Law and Media Round Up – 16 July 2018

16 07 2018

On Wednesday 18 July 2018, Mr Justice Mann will hand down his eagerly awaited reserved judgment the case of Sir Cliff Richard v BBC.  This was heard on in April and May 2018 over a period of thirteen days. Read the rest of this entry »





House of Lords Communications Committee Inquiry “The Internet: to regulate or not to regulate?”, An overview of the evidence, Part 1 – Oscar Davies

15 07 2018

The House of Lords Communications Committee has launched an inquiry into how the regulation of the internet should be improved.  Oral and Written evidence has been provided to the Committee by a very wide range of companies, NGOs and individuals from a variety of perspectives.   Read the rest of this entry »





Theresa May did the bidding of the press, now they call her a traitor – Brian Cathcart

14 07 2018
She used up capital cancelling Leveson 2 for them, but it did not buy her favourable coverage. She is the corporate papers’ ever-willing victim: the more she appeases them, the harder they kick her.

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Beyond publication offences: informal censorship and the chain of communication – Jacob Rowbottom

13 07 2018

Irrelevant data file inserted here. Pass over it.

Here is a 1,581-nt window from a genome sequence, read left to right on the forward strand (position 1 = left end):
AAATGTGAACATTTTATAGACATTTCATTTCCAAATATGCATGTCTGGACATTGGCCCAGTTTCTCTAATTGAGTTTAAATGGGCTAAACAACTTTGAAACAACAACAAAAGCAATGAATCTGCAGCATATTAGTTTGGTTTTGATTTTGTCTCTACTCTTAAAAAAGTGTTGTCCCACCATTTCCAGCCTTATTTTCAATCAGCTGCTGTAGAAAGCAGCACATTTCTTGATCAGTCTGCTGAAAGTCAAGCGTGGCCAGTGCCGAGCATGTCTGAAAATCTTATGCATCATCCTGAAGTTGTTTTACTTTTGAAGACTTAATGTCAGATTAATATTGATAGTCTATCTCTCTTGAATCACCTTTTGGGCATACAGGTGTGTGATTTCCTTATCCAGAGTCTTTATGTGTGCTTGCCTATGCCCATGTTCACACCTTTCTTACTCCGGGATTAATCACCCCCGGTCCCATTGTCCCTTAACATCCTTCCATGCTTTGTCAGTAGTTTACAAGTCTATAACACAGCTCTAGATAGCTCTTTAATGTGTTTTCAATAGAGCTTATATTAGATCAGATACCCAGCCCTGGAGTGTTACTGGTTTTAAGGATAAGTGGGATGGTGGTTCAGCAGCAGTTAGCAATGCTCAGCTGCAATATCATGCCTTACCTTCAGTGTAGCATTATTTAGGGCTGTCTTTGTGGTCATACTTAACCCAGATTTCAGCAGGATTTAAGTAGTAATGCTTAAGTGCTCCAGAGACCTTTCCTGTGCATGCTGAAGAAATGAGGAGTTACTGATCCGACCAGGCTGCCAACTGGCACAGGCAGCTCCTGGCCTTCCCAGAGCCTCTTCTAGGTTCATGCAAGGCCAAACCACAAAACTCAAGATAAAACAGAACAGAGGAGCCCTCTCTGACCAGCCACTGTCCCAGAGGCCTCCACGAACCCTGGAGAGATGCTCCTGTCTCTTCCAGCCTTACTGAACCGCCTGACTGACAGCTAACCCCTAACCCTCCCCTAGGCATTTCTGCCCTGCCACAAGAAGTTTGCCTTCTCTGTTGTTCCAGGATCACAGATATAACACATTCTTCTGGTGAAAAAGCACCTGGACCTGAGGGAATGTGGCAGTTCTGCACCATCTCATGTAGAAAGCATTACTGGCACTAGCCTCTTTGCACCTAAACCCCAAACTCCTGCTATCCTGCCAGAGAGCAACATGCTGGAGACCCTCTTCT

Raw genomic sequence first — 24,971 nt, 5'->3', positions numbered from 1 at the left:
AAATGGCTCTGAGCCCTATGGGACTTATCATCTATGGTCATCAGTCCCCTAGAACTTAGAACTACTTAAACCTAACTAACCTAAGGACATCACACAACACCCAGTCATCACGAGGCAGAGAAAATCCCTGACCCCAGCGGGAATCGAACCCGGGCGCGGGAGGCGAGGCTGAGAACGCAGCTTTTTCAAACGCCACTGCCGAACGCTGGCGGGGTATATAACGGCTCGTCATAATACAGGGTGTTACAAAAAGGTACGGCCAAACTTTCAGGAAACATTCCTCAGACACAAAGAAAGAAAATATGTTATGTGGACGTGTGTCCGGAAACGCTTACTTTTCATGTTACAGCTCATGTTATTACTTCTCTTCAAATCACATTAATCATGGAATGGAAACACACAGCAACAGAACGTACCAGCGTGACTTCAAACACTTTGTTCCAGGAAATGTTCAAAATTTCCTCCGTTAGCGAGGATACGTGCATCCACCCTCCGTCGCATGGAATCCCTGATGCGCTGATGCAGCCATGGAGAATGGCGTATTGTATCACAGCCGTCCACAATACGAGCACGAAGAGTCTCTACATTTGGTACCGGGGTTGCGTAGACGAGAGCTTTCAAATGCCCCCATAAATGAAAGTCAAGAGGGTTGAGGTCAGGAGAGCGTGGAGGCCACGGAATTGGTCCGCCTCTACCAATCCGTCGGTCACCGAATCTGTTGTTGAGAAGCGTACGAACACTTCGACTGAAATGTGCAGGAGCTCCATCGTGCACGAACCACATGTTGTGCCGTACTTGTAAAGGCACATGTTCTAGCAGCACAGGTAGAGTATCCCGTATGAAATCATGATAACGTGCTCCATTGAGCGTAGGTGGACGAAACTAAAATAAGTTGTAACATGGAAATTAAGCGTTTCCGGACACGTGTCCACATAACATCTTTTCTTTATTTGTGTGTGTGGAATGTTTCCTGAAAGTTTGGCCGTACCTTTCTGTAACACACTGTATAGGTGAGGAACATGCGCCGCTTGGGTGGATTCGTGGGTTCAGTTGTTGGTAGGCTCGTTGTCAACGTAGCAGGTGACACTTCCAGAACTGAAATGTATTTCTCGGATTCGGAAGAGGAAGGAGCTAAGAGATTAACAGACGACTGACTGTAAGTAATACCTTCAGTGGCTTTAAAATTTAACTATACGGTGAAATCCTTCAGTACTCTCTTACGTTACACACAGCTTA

Various legal controls that are imposed on publishers provide a central focus in the study of media law. When teaching the subject, the core topics on the syllabus look at the liability of publishers in criminal law and tort law. These controls remain significant, but there appears to be a declining use of this method of control in some areas of law. Last year, when writing an article about the law of obscenity, Read the rest of this entry »





How to cure media amnesia – Laura Basu

12 07 2018

I’ve written previously about the role played by media amnesia in the decade of austerity and general doom we’ve found ourselves in since the 2008 financial crisis. Briefly, after the banking collapse, private debt became public debt as governments saved their banking sectors and the credit crunch led to a deep recession. Read the rest of this entry »





Case Law, Luxembourg, Facebook “Fan Page” case, administrator held to be data controller and jurisdictional issues clarified – Sara Mansoori

11 07 2018

In an important decision the CJEU has found that the administrator of a Facebook ‘fan page’ was a joint data controller with Facebook Ireland and Facebook Inc, and that a German data protection supervisory authority is competent to assess the lawfulness of data processing carried out by Facebook Germany, applying German data protection law. Read the rest of this entry »





Case Law, Canada: Haaretz.com v Goldhar: Supreme Court rules on jurisdiction and forum in multi-jurisdictional Internet defamation claims – Natasha Holcroft-Emmess

10 07 2018

In Haaretz.com v Goldhar 2018 SCC 28, the Canadian Supreme Court considered jurisdiction and forum conveniens in a multi-jurisdictional Internet libel claim. The Court was divided – allowing the news organisation’s appeal 6:3. All of the Justices concluded that Canada had jurisdiction to hear the claim, but a majority found that Israel was a clearly more appropriate forum. Read the rest of this entry »